After Josef Martinez went down with injury, Atlanta have been in desperate search of a striker who fills a similar role. Kenwyne Jones struggled to fill that void, leaving Villalba as perhaps Atlanta's best option in Martinez' absence. But before making the move to Gressel, Martino had been given little choice but to start Jones without a viable option to replace Villalba out wide.
Meantime, whenever moving Villalba up front, playmaker Miguel Almiron was forced to move into Villalba’s spot, leaving Atlanta without a true attacking mid to pull the strings in the final third. In fact, it was Gressel himself who often tried to slot into the Paraguayan’s No. 10 position in these situations, and he struggled mightily.
Moving Gressel to a wide position cured both of these problems. Almiron was able to slide into the middle where he's most needed, while Villalba could comfortably move up top and provide the pacey outlet that the team needs in attack.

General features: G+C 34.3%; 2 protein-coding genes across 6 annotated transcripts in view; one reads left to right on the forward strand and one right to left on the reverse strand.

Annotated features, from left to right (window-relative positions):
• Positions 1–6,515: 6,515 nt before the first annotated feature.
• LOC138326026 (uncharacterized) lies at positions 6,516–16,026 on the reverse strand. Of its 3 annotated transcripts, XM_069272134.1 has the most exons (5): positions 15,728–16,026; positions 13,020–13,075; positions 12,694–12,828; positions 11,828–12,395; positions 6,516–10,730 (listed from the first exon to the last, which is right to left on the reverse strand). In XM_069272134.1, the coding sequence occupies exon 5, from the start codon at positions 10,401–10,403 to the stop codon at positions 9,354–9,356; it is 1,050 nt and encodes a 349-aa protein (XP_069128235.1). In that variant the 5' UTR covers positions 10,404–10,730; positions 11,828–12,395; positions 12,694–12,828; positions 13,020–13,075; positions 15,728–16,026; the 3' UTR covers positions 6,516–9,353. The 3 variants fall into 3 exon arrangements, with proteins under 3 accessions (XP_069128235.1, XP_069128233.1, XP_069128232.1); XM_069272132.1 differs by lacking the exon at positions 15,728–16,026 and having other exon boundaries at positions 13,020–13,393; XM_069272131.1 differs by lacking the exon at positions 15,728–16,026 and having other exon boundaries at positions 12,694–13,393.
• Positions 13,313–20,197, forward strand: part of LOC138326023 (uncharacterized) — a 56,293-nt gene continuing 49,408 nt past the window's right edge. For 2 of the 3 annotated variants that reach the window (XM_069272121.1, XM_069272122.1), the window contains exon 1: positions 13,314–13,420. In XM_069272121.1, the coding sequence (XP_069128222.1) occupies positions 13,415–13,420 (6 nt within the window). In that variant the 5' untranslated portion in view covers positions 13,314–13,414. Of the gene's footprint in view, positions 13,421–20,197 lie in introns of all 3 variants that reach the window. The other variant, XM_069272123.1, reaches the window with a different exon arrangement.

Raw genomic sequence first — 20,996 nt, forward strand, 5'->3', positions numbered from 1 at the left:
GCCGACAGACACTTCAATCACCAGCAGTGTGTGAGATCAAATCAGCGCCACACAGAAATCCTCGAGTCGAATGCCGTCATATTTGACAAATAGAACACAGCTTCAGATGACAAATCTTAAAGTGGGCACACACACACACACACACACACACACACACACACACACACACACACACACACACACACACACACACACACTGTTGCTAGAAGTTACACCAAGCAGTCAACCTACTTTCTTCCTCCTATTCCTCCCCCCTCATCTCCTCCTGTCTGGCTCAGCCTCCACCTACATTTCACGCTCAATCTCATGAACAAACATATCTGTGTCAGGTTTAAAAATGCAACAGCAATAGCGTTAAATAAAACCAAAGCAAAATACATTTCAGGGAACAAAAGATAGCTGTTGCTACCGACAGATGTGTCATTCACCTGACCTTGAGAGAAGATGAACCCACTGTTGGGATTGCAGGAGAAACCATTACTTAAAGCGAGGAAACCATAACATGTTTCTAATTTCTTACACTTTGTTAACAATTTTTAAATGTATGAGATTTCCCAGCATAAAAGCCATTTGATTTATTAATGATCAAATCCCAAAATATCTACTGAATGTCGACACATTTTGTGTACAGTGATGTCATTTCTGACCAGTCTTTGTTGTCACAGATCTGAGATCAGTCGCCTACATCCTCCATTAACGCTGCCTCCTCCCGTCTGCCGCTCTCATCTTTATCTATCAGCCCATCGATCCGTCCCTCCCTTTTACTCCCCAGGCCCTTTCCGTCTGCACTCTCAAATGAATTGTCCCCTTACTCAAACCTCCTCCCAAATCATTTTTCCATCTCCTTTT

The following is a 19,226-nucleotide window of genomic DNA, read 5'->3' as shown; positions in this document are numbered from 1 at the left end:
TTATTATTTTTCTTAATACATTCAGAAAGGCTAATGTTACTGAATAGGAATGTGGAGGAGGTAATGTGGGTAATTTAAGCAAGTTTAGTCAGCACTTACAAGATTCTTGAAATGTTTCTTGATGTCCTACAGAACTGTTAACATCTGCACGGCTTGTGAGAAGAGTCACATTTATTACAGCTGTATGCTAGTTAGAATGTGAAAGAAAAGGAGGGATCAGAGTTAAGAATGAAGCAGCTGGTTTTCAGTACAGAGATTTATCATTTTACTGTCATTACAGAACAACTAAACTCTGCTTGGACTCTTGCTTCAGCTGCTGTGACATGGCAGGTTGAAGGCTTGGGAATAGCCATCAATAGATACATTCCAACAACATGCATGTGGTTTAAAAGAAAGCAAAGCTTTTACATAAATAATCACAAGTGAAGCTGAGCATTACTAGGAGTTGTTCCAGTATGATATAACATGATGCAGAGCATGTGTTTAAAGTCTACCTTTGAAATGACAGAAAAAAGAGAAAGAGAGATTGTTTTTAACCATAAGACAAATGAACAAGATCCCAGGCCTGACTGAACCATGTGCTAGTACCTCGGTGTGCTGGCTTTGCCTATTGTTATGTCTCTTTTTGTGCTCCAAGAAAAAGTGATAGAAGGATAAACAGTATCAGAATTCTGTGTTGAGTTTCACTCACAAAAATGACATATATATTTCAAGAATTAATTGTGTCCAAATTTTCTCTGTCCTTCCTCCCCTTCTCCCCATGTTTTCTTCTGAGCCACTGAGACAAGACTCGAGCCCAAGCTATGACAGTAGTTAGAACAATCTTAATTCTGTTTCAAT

Martino's adeptness might not only pay dividends with regards to the teams' attacking shape, but also for Gressel himself. Gressel is clearly comfortable out wide, and now can play a position with more freedom and less pressure than a central mid. If he plays like he did in Portland, he may be able re-discover the form he enjoyed at the beginning season, paving the way for a return to the center of the pitch.
Surely, the inevitable return of Martinez will see Villalba back to his normal position out wide, leaving Gressel out of favor. But as long as Martinez remains out of commission, we've surely learned that the threat of Gressel on the right seems the best move, at least for the time being.